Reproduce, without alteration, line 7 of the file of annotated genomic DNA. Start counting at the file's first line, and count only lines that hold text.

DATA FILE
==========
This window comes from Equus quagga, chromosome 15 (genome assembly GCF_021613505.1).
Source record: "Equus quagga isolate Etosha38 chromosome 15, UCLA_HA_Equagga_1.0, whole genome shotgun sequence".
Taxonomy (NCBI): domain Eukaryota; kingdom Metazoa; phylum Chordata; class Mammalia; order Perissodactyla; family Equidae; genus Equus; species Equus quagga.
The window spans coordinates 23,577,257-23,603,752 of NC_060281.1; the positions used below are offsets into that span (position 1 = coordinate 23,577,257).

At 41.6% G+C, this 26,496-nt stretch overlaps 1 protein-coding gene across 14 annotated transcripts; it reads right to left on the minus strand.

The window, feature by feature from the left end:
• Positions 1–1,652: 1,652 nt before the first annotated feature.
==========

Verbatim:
• Positions 1–1,652: 1,652 nt before the first annotated feature.